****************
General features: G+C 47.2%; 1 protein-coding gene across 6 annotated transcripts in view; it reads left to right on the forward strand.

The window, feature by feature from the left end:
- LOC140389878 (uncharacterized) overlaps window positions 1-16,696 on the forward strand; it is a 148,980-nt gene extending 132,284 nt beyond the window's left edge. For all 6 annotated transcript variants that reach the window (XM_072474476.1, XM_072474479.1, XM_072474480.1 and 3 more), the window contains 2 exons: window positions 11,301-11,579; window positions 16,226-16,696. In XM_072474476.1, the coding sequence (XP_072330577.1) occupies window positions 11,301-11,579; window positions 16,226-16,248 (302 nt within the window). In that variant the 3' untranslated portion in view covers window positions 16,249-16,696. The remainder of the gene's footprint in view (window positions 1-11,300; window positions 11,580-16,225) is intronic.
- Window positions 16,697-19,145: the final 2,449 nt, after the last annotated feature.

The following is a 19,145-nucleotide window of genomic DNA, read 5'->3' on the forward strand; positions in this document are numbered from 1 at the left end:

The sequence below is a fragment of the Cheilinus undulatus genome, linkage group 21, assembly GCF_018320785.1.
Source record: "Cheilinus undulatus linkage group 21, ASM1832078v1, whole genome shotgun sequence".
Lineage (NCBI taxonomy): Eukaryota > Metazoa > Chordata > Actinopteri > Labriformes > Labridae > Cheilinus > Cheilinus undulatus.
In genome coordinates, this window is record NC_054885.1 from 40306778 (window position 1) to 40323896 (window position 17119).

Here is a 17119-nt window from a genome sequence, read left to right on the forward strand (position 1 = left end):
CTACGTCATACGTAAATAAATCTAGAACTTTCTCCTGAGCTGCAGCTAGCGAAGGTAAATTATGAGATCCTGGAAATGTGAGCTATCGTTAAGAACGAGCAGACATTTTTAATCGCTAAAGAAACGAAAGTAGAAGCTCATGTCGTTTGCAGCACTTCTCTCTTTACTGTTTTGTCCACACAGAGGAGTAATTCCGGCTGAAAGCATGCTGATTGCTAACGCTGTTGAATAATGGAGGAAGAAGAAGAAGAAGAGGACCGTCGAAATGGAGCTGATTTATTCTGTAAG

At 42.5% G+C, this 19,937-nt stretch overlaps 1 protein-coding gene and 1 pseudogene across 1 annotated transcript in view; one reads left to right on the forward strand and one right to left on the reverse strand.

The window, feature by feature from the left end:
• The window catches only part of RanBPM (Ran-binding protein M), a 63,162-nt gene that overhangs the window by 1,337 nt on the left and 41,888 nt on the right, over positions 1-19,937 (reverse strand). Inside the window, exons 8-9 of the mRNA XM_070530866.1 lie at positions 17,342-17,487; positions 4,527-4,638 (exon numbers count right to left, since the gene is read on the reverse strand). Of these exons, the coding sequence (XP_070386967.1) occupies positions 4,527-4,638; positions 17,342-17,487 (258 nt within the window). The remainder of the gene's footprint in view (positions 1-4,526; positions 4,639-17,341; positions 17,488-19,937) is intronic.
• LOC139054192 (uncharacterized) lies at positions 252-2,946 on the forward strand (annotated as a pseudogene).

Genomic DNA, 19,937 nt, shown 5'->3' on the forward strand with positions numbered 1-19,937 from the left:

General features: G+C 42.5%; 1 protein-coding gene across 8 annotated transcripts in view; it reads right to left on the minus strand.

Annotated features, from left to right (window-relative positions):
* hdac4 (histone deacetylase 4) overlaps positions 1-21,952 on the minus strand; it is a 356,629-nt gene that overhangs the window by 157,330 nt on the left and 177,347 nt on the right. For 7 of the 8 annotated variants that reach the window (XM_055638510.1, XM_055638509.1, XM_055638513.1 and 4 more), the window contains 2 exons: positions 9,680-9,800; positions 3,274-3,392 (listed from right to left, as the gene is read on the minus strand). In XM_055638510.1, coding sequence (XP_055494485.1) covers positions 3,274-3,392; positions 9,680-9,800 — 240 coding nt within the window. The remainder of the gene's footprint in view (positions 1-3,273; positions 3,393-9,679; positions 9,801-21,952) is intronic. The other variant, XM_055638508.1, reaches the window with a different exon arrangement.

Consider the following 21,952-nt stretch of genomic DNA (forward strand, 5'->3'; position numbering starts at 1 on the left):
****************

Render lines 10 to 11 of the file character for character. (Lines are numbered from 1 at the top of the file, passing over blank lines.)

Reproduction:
Here is a 17119-nt window from a genome sequence, read left to right on the forward strand (position 1 = left end):
CTACGTCATACGTAAATAAATCTAGAACTTTCTCCTGAGCTGCAGCTAGCGAAGGTAAATTATGAGATCCTGGAAATGTGAGCTATCGTTAAGAACGAGCAGACATTTTTAATCGCTAAAGAAACGAAAGTAGAAGCTCATGTCGTTTGCAGCACTTCTCTCTTTACTGTTTTGTCCACACAGAGGAGTAATTCCGGCTGAAAGCATGCTGATTGCTAACGCTGTTGAATAATGGAGGAAGAAGAAGAAGAAGAGGACCGTCGAAATGGAGCTGATTTATTCTGTAAG